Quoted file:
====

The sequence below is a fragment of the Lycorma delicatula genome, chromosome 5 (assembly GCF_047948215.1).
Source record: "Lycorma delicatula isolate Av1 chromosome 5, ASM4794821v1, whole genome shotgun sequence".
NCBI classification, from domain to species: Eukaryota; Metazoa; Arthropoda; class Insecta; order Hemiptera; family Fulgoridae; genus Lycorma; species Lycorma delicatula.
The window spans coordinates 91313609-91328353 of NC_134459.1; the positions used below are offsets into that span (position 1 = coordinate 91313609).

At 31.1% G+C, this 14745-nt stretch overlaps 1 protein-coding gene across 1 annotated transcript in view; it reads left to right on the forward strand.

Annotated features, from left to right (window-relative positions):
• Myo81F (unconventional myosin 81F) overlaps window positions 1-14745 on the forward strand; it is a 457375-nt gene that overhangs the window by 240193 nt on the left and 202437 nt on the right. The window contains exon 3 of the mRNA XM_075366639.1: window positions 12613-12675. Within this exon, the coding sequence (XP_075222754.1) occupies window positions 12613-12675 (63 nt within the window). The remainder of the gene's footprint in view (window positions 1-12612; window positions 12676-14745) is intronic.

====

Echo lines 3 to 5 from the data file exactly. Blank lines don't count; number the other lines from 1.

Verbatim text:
NCBI classification, from domain to species: Eukaryota; Metazoa; Arthropoda; class Insecta; order Hemiptera; family Fulgoridae; genus Lycorma; species Lycorma delicatula.
The window spans coordinates 91313609-91328353 of NC_134459.1; the positions used below are offsets into that span (position 1 = coordinate 91313609).

At 31.1% G+C, this 14745-nt stretch overlaps 1 protein-coding gene across 1 annotated transcript in view; it reads left to right on the forward strand.